End of August or early September . About 2 days before picking was to start, three wagons would go to Petersfield Station to meet a train bringing 60 or 70 families and their possessions. They were brought to the Manor House, where they were met by a bailiff. Lots were drawn for the number of a hut and basket. Pickers from the village would draw their basket numbers on the day picking started. They were divided into gangs with a man in charge called the pole puller. His job was to keep the baskets even on their progress up the garden, and also to cut the pieces entwined round the top wires. Three times a day the measuring gang would visit each basket to measure the hops picked, and to empty them into large sacks called pokes. The pokes held about 20 bushels, were carried to the end of the alleys, loaded into carts, and taken to the hop kiln for drying.
The steam engine meanwhile had been driven to the kilns; it drove the fans, and the dynamo for lights at night. The engine worked non-stop for a fortnight or three weeks, and the men worked day and night in shifts. They loaded the hops on the kilns at the top on to a moving floor which was made of hair. Huge fires were lit on the bottom floor, and the heat was drawn up through the hops by the fans. At a certain time sulphur was added to the fires. There were 4 kilns, and after the hops had been dried for about 12 hours they were drawn off by a winding gear that wound the hair – on to the second floor. The hops were left in a heap to cool (about 6 hours), and the kilns were reloaded, and the process started again.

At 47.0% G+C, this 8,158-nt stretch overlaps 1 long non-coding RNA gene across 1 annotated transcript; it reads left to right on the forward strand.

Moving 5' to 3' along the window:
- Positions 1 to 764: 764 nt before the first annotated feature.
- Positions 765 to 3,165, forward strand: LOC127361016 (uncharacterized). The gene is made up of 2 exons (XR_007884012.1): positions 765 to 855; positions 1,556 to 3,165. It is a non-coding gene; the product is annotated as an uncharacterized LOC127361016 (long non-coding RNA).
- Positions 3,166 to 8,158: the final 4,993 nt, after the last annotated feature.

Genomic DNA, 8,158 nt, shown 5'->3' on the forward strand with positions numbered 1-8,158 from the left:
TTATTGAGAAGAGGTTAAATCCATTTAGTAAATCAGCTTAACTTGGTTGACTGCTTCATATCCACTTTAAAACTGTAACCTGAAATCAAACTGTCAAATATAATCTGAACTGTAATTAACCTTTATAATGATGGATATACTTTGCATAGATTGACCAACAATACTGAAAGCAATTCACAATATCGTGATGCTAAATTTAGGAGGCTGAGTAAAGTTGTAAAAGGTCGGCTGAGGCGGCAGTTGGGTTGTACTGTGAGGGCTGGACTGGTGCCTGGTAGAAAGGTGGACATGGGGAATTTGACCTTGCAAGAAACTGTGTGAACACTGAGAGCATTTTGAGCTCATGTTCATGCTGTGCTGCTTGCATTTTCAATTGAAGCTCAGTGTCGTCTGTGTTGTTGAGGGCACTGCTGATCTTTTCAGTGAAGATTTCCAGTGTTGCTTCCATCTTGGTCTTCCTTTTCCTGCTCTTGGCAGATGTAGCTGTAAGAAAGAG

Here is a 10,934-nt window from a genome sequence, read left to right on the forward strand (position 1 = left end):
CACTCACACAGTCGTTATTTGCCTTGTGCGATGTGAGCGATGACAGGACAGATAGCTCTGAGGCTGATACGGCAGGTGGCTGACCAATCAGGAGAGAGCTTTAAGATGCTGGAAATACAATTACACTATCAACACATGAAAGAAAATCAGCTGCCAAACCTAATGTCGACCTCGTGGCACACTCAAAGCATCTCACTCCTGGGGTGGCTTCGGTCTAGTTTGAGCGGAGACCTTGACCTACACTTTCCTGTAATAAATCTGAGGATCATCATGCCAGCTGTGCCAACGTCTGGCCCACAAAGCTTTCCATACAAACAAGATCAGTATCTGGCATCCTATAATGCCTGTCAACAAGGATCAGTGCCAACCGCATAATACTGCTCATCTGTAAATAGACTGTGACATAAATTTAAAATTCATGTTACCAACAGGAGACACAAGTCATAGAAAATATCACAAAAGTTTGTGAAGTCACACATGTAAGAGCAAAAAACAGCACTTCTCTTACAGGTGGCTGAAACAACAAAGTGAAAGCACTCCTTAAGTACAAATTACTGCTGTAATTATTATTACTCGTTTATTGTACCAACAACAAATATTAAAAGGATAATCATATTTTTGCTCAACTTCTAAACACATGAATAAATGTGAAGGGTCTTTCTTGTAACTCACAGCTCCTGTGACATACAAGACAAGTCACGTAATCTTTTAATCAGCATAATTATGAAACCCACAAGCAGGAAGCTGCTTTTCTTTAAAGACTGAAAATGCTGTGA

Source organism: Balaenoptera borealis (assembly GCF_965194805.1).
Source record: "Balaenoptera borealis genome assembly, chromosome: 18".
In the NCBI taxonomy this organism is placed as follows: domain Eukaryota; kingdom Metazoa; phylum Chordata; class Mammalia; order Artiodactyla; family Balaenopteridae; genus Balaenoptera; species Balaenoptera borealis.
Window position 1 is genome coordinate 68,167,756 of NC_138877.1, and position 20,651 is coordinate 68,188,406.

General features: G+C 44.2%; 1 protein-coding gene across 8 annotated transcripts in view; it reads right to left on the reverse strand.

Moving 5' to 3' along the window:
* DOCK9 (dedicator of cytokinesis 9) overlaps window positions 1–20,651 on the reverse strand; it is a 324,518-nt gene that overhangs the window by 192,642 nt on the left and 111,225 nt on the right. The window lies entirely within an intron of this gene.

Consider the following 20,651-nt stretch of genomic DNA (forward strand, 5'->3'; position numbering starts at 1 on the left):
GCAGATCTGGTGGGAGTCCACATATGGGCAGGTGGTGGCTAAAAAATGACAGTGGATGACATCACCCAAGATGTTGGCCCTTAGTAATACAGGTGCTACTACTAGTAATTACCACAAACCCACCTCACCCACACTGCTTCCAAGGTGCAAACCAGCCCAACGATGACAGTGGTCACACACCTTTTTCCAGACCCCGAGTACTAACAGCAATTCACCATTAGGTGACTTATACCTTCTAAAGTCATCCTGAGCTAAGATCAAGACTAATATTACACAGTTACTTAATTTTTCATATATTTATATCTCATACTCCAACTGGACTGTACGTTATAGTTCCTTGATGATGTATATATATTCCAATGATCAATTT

The cooled hops were scooped into large bags called pockets and pressed by a large press so hard that a sample could be cut out like a box. The pockets were stored on the bottom floor – then eventually taken by wagon to the railway siding and ended up in box wagons on their way by train to brewers in Portsmouth. Meanwhile, picking continued in the gardens. The women had to keep the family going with food, and each day a blind man (Mr. Weeks) brought a huge basket of cakes from Petersfield for sale. Mr. French came round with fruit and vegetables. Bread and groceries were bought at the Village Shop – carried to the huts or later brought to the huts by van. Each family was given a bunt of wood (a faggot) for cooking on an open fire. This was a 15 ft. long communal fire. Water was carted each day by horse drawn barrel. At night some enjoyed a sing-song round the fire, or had a drink and song at the village pubs.
When picking was finished – all were paid off in the bailiffs office – with a policeman in attendance. The families and their possessions were loaded on the wagons, taken to Petersfield station, usually singing as they went. The gardens were now quiet and deserted, but soon work would start again for the next year.”
Memories of Weston
In February 1987 this account of the days when the hop fields of Weston were a hive of activity appeared in the Petersfield Post. It had been sent in by Harry Chapman of Homefield Cottages, Hawkley, who had gathered the information whilst in hospital in Portsmouth. A fellow patient, an octogenarian called Alf from Emsworth, had a detailed knowledge of the hop fields: